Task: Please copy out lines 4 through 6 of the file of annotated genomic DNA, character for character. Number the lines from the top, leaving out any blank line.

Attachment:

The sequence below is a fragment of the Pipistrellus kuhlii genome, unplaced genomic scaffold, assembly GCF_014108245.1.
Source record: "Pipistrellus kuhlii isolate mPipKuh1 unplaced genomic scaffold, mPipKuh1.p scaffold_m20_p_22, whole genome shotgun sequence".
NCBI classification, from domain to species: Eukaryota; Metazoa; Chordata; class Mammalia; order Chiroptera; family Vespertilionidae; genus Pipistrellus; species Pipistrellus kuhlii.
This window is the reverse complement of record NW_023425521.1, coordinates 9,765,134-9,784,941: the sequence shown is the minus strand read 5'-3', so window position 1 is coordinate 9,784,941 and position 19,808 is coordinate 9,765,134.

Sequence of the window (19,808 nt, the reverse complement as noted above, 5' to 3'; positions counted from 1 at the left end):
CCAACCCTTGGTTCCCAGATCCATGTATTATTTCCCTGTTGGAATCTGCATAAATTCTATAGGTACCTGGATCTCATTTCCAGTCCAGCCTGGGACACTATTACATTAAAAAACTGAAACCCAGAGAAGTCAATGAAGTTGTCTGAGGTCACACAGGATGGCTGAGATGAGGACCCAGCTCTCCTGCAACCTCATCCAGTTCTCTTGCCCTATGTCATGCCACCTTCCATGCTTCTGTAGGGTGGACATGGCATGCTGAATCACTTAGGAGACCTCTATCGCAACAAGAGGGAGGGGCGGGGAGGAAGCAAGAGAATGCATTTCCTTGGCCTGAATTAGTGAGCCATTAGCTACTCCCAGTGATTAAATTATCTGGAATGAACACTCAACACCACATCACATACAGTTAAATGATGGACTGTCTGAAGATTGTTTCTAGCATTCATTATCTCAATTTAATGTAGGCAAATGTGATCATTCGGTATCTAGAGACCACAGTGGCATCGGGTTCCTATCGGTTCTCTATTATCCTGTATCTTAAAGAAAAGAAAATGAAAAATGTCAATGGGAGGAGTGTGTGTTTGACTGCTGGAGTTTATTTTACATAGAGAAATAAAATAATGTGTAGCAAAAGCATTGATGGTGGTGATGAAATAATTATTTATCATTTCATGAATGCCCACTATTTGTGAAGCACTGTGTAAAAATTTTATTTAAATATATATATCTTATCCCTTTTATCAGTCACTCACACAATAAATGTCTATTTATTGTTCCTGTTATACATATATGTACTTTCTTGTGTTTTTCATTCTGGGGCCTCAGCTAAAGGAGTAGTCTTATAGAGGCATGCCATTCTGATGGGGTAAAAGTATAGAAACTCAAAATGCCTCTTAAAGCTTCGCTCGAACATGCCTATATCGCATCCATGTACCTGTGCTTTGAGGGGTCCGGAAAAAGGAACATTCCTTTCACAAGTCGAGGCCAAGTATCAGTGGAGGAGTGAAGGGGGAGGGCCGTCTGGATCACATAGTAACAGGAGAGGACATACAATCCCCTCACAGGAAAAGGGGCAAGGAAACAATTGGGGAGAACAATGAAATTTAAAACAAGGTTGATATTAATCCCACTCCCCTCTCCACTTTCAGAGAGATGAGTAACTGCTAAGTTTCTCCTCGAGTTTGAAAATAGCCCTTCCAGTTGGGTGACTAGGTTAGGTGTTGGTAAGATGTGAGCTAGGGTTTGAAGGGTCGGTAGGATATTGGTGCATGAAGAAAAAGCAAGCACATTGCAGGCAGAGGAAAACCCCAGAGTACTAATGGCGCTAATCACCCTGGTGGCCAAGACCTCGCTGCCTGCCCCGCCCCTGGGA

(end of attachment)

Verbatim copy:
This window is the reverse complement of record NW_023425521.1, coordinates 9,765,134-9,784,941: the sequence shown is the minus strand read 5'-3', so window position 1 is coordinate 9,784,941 and position 19,808 is coordinate 9,765,134.

Sequence of the window (19,808 nt, the reverse complement as noted above, 5' to 3'; positions counted from 1 at the left end):
CCAACCCTTGGTTCCCAGATCCATGTATTATTTCCCTGTTGGAATCTGCATAAATTCTATAGGTACCTGGATCTCATTTCCAGTCCAGCCTGGGACACTATTACATTAAAAAACTGAAACCCAGAGAAGTCAATGAAGTTGTCTGAGGTCACACAGGATGGCTGAGATGAGGACCCAGCTCTCCTGCAACCTCATCCAGTTCTCTTGCCCTATGTCATGCCACCTTCCATGCTTCTGTAGGGTGGACATGGCATGCTGAATCACTTAGGAGACCTCTATCGCAACAAGAGGGAGGGGCGGGGAGGAAGCAAGAGAATGCATTTCCTTGGCCTGAATTAGTGAGCCATTAGCTACTCCCAGTGATTAAATTATCTGGAATGAACACTCAACACCACATCACATACAGTTAAATGATGGACTGTCTGAAGATTGTTTCTAGCATTCATTATCTCAATTTAATGTAGGCAAATGTGATCATTCGGTATCTAGAGACCACAGTGGCATCGGGTTCCTATCGGTTCTCTATTATCCTGTATCTTAAAGAAAAGAAAATGAAAAATGTCAATGGGAGGAGTGTGTGTTTGACTGCTGGAGTTTATTTTACATAGAGAAATAAAATAATGTGTAGCAAAAGCATTGATGGTGGTGATGAAATAATTATTTATCATTTCATGAATGCCCACTATTTGTGAAGCACTGTGTAAAAATTTTATTTAAATATATATATCTTATCCCTTTTATCAGTCACTCACACAATAAATGTCTATTTATTGTTCCTGTTATACATATATGTACTTTCTTGTGTTTTTCATTCTGGGGCCTCAGCTAAAGGAGTAGTCTTATAGAGGCATGCCATTCTGATGGGGTAAAAGTATAGAAACTCAAAATGCCTCTTAAAGCTTCGCTCGAACATGCCTATATCGCATCCATGTACCTGTGCTTTGAGGGGTCCGGAAAAAGGAACATTCCTTTCACAAGTCGAGGCCAAGTATCAGTGGAGGAGTGAAGGGGGAGGGCCGTCTGGATCACATAGTAACAGGAGAGGACATACAATCCCCTCACAGGAAAAGGGGCAAGGAAACAATTGGGGAGAACAATGAAATTTAAAACAAGGTTGATATTAATCCCACTCCCCTCTCCACTTTCAGAGAGATGAGTAACTGCTAAGTTTCTCCTCGAGTTTGAAAATAGCCCTTCCAGTTGGGTGACTAGGTTAGGTGTTGGTAAGATGTGAGCTAGGGTTTGAAGGGTCGGTAGGATATTGGTGCATGAAGAAAAAGCAAGCACATTGCAGGCAGAGGAAAACCCCAGAGTACTAATGGCGCTAATCACCCTGGTGGCCAAGACCTCGCTGCCTGCCCCGCCCCTGGGA